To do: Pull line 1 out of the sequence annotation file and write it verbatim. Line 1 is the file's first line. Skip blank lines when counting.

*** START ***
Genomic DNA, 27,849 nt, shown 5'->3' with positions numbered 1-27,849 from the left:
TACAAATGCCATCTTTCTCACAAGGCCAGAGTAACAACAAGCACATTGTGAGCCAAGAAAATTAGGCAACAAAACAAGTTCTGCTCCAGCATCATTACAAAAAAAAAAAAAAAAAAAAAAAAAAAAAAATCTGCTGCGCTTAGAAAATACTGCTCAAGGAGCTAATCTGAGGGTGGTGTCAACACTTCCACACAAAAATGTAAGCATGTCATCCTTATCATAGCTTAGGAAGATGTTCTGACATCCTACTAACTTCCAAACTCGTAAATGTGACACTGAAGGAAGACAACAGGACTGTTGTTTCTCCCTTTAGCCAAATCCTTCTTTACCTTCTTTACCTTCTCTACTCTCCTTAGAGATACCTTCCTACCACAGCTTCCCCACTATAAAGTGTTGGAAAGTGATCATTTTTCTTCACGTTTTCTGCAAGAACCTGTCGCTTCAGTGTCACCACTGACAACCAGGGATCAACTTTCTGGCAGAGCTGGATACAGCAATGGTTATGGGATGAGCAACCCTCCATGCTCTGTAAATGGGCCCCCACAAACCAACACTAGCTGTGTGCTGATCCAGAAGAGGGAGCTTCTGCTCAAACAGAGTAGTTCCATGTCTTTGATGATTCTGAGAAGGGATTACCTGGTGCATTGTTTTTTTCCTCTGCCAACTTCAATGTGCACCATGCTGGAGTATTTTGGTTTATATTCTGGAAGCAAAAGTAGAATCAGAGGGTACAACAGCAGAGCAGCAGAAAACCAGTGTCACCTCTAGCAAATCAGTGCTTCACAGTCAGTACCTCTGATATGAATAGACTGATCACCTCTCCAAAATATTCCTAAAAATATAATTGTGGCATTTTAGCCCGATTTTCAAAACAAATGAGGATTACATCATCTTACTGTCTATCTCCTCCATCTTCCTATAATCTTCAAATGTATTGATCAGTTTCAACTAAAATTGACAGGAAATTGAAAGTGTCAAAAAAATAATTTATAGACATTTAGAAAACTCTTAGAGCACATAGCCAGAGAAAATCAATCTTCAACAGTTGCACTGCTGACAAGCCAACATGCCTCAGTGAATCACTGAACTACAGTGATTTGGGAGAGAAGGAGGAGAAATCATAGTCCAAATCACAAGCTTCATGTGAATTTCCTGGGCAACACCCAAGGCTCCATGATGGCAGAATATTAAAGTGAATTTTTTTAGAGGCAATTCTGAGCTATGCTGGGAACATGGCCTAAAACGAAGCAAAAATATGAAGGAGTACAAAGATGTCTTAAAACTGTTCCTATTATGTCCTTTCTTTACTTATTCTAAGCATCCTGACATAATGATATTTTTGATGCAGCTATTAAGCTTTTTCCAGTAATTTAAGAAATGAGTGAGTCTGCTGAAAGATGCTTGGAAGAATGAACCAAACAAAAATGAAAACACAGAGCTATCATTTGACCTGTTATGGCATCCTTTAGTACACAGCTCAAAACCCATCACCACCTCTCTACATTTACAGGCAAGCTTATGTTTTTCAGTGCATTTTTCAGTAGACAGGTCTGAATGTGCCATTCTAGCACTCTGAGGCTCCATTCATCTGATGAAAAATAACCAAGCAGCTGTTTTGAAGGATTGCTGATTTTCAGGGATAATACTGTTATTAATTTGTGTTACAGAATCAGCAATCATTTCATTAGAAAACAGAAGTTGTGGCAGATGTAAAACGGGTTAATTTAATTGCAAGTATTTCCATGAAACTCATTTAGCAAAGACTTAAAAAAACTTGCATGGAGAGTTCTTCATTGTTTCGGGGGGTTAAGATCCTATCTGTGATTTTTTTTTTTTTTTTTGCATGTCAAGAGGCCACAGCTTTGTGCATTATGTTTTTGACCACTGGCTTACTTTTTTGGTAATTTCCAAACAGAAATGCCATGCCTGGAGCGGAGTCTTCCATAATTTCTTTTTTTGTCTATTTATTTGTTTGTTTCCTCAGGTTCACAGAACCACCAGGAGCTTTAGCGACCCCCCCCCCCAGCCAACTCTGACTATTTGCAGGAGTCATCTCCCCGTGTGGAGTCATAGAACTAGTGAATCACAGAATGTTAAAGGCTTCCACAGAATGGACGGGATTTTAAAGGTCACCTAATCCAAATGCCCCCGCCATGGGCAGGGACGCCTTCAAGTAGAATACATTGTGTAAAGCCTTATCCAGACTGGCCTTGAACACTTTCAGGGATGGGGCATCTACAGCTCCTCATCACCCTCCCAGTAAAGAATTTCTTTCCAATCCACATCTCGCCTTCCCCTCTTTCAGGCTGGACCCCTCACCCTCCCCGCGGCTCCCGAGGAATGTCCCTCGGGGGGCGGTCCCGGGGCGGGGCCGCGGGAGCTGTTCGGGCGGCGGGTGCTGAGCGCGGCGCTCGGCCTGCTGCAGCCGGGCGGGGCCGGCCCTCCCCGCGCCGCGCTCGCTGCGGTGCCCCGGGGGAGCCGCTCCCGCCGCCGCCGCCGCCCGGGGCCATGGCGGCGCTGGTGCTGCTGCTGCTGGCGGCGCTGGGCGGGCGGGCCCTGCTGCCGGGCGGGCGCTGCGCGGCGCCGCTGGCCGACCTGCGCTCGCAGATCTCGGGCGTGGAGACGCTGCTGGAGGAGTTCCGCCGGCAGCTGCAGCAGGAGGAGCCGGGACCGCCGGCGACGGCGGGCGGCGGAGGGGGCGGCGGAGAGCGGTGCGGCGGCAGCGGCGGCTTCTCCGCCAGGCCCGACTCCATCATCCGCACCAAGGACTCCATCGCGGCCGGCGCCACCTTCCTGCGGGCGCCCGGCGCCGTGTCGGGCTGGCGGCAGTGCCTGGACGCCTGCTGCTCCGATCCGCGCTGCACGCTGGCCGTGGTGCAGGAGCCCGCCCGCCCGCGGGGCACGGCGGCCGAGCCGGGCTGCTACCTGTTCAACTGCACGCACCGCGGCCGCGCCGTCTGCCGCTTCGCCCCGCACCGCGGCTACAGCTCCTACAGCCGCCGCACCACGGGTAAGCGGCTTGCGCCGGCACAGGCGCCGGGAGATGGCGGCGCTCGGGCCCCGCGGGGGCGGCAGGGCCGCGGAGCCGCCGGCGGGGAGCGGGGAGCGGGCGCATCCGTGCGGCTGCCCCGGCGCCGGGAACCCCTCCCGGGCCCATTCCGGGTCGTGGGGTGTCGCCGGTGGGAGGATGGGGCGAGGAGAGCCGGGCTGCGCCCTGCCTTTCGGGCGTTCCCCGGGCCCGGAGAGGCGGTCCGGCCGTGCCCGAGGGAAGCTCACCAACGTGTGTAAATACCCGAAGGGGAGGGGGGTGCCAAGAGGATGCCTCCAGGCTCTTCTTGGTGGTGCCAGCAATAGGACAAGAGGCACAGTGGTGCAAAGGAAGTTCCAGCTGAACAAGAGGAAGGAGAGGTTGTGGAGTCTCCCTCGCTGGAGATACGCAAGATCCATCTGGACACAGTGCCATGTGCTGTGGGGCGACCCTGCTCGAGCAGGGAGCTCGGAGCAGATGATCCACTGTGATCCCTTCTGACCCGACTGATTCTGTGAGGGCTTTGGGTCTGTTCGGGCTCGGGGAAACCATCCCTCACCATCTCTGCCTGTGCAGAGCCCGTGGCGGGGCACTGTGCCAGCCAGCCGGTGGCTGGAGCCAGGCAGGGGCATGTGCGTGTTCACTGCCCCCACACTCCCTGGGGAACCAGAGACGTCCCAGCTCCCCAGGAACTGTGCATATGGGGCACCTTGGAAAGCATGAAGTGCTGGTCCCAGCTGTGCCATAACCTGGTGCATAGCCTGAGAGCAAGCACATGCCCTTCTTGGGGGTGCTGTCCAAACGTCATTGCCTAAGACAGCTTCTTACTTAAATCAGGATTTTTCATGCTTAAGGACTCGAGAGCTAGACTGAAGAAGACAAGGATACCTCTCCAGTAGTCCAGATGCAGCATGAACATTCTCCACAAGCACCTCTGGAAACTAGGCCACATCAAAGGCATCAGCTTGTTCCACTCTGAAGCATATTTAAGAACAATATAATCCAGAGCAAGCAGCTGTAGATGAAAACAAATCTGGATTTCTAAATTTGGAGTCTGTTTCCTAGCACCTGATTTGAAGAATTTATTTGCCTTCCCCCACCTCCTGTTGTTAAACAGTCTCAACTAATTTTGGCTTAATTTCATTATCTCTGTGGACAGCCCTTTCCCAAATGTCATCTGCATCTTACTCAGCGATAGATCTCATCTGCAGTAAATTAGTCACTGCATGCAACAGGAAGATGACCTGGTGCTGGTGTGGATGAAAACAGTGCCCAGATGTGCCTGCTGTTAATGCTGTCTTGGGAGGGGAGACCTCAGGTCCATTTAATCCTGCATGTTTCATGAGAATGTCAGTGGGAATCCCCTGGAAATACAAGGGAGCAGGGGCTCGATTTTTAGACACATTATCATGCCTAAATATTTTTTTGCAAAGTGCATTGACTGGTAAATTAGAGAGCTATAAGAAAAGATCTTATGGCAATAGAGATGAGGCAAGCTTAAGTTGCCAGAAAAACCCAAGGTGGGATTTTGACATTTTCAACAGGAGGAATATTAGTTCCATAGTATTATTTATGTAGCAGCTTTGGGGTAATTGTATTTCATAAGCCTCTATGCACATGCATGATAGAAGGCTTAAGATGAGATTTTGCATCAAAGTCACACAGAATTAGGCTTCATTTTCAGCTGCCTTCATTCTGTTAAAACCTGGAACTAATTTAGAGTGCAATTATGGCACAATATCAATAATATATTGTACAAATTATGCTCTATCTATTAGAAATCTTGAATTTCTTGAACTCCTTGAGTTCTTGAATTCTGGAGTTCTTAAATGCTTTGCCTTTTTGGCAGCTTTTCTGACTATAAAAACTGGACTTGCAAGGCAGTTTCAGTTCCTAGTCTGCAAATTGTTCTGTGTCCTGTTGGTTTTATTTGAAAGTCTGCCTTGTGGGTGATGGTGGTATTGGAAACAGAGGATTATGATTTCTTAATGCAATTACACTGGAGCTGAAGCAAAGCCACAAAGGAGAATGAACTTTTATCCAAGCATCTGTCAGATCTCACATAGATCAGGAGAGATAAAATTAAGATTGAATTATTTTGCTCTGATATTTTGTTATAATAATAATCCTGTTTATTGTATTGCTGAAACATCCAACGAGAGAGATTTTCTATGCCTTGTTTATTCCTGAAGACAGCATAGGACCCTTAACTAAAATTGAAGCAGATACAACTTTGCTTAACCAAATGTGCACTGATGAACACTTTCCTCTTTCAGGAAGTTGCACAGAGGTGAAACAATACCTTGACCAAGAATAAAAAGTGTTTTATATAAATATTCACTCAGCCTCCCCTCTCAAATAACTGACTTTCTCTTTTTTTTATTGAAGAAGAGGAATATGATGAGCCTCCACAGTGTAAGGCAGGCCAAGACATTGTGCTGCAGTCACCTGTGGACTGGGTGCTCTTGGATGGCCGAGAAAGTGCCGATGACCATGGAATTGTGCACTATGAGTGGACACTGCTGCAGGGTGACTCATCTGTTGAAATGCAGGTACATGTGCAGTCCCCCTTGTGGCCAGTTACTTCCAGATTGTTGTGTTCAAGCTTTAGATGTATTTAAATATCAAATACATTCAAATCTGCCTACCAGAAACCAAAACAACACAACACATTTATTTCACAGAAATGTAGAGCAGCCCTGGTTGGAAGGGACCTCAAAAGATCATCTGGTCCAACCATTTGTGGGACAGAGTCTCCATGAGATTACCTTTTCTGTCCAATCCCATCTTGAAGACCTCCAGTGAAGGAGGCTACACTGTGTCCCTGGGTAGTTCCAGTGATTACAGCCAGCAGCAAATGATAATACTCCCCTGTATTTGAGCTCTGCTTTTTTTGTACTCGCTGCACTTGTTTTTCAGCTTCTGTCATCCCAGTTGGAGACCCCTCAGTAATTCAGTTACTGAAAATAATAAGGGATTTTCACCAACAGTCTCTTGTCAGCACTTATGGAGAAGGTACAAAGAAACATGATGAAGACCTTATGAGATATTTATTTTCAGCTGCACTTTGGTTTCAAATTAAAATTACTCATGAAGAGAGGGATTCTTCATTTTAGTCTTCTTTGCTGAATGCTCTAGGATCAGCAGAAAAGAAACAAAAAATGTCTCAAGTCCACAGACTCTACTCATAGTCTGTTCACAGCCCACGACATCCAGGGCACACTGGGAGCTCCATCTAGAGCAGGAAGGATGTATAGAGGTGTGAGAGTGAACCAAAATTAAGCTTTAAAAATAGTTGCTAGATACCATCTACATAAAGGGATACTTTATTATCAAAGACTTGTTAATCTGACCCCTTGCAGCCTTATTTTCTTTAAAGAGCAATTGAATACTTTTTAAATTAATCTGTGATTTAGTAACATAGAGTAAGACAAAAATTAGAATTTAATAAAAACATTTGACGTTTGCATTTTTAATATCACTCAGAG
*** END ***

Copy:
Genomic DNA, 27,849 nt, shown 5'->3' with positions numbered 1-27,849 from the left: